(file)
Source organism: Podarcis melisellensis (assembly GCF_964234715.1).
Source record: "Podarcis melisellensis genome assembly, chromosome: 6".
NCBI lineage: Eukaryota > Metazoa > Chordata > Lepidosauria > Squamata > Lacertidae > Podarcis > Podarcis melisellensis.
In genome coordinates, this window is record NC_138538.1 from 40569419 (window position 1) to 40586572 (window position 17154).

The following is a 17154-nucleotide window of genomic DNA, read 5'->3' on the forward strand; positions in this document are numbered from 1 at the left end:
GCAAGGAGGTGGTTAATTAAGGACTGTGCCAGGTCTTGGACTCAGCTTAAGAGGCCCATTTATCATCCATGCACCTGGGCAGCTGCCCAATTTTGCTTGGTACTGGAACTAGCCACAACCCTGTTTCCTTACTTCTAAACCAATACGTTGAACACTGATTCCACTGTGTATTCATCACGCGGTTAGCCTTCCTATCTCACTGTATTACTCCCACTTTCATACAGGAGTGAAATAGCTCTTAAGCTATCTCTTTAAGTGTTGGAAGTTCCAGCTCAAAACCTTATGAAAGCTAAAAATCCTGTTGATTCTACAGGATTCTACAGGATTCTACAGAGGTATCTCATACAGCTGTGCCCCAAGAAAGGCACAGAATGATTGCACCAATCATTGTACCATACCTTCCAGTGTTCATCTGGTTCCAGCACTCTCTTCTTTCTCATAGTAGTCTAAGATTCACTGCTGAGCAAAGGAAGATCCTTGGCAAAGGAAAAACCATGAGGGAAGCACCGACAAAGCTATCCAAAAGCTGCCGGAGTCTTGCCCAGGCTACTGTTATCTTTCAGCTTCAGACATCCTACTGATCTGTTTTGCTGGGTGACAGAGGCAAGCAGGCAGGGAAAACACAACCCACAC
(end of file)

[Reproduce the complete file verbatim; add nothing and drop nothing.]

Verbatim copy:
Source organism: Podarcis melisellensis (assembly GCF_964234715.1).
Source record: "Podarcis melisellensis genome assembly, chromosome: 6".
NCBI lineage: Eukaryota > Metazoa > Chordata > Lepidosauria > Squamata > Lacertidae > Podarcis > Podarcis melisellensis.
In genome coordinates, this window is record NC_138538.1 from 40569419 (window position 1) to 40586572 (window position 17154).

The following is a 17154-nucleotide window of genomic DNA, read 5'->3' on the forward strand; positions in this document are numbered from 1 at the left end:
GCAAGGAGGTGGTTAATTAAGGACTGTGCCAGGTCTTGGACTCAGCTTAAGAGGCCCATTTATCATCCATGCACCTGGGCAGCTGCCCAATTTTGCTTGGTACTGGAACTAGCCACAACCCTGTTTCCTTACTTCTAAACCAATACGTTGAACACTGATTCCACTGTGTATTCATCACGCGGTTAGCCTTCCTATCTCACTGTATTACTCCCACTTTCATACAGGAGTGAAATAGCTCTTAAGCTATCTCTTTAAGTGTTGGAAGTTCCAGCTCAAAACCTTATGAAAGCTAAAAATCCTGTTGATTCTACAGGATTCTACAGGATTCTACAGAGGTATCTCATACAGCTGTGCCCCAAGAAAGGCACAGAATGATTGCACCAATCATTGTACCATACCTTCCAGTGTTCATCTGGTTCCAGCACTCTCTTCTTTCTCATAGTAGTCTAAGATTCACTGCTGAGCAAAGGAAGATCCTTGGCAAAGGAAAAACCATGAGGGAAGCACCGACAAAGCTATCCAAAAGCTGCCGGAGTCTTGCCCAGGCTACTGTTATCTTTCAGCTTCAGACATCCTACTGATCTGTTTTGCTGGGTGACAGAGGCAAGCAGGCAGGGAAAACACAACCCACAC